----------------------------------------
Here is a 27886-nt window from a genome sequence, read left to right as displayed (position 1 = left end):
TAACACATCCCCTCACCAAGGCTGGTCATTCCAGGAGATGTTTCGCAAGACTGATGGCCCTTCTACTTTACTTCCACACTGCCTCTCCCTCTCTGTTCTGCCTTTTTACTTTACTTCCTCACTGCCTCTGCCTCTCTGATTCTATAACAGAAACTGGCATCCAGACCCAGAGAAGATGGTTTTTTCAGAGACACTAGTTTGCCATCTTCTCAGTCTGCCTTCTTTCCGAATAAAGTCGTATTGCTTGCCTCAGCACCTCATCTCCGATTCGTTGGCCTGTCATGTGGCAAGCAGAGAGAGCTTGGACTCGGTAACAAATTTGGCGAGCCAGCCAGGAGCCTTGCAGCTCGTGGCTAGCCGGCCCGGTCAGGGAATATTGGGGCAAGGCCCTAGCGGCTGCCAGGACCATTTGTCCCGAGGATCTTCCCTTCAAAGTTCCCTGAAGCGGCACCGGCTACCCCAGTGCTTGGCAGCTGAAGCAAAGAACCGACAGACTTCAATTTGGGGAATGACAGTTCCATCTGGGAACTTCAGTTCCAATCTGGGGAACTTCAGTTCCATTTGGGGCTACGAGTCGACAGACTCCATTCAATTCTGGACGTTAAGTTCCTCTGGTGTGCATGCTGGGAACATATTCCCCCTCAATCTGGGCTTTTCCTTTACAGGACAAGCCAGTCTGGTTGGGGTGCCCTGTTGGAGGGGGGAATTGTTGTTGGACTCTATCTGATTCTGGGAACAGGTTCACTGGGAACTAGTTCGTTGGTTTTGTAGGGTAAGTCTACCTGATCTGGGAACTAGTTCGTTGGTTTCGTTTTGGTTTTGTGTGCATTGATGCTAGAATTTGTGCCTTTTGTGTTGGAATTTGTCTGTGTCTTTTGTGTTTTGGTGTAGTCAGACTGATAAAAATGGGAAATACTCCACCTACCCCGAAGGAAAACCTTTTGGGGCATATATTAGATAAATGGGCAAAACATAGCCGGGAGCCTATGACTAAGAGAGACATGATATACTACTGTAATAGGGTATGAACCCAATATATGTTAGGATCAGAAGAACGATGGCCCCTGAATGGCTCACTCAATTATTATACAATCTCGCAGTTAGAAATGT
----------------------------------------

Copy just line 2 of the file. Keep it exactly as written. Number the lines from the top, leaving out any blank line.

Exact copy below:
TAACACATCCCCTCACCAAGGCTGGTCATTCCAGGAGATGTTTCGCAAGACTGATGGCCCTTCTACTTTACTTCCACACTGCCTCTCCCTCTCTGTTCTGCCTTTTTACTTTACTTCCTCACTGCCTCTGCCTCTCTGATTCTATAACAGAAACTGGCATCCAGACCCAGAGAAGATGGTTTTTTCAGAGACACTAGTTTGCCATCTTCTCAGTCTGCCTTCTTTCCGAATAAAGTCGTATTGCTTGCCTCAGCACCTCATCTCCGATTCGTTGGCCTGTCATGTGGCAAGCAGAGAGAGCTTGGACTCGGTAACAAATTTGGCGAGCCAGCCAGGAGCCTTGCAGCTCGTGGCTAGCCGGCCCGGTCAGGGAATATTGGGGCAAGGCCCTAGCGGCTGCCAGGACCATTTGTCCCGAGGATCTTCCCTTCAAAGTTCCCTGAAGCGGCACCGGCTACCCCAGTGCTTGGCAGCTGAAGCAAAGAACCGACAGACTTCAATTTGGGGAATGACAGTTCCATCTGGGAACTTCAGTTCCAATCTGGGGAACTTCAGTTCCATTTGGGGCTACGAGTCGACAGACTCCATTCAATTCTGGACGTTAAGTTCCTCTGGTGTGCATGCTGGGAACATATTCCCCCTCAATCTGGGCTTTTCCTTTACAGGACAAGCCAGTCTGGTTGGGGTGCCCTGTTGGAGGGGGGAATTGTTGTTGGACTCTATCTGATTCTGGGAACAGGTTCACTGGGAACTAGTTCGTTGGTTTTGTAGGGTAAGTCTACCTGATCTGGGAACTAGTTCGTTGGTTTCGTTTTGGTTTTGTGTGCATTGATGCTAGAATTTGTGCCTTTTGTGTTGGAATTTGTCTGTGTCTTTTGTGTTTTGGTGTAGTCAGACTGATAAAAATGGGAAATACTCCACCTACCCCGAAGGAAAACCTTTTGGGGCATATATTAGATAAATGGGCAAAACATAGCCGGGAGCCTATGACTAAGAGAGACATGATATACTACTGTAATAGGGTATGAACCCAATATATGTTAGGATCAGAAGAACGATGGCCCCTGAATGGCTCACTCAATTATTATACAATCTCGCAGTTAGAAATGT